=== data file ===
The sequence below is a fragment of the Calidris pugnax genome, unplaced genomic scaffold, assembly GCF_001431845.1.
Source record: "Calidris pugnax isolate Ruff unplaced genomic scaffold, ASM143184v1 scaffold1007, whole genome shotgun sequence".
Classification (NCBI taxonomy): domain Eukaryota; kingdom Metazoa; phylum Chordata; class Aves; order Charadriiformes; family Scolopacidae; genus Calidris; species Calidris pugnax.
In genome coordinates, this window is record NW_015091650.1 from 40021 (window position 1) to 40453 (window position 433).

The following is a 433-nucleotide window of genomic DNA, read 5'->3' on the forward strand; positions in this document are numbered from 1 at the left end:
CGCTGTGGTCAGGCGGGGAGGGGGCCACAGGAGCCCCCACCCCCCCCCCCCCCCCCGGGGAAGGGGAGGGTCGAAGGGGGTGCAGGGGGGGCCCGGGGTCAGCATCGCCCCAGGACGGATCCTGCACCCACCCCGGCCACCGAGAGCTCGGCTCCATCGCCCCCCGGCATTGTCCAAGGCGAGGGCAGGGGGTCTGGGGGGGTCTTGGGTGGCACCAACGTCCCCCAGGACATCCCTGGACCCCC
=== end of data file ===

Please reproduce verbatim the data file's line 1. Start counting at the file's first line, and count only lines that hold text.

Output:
The sequence below is a fragment of the Calidris pugnax genome, unplaced genomic scaffold, assembly GCF_001431845.1.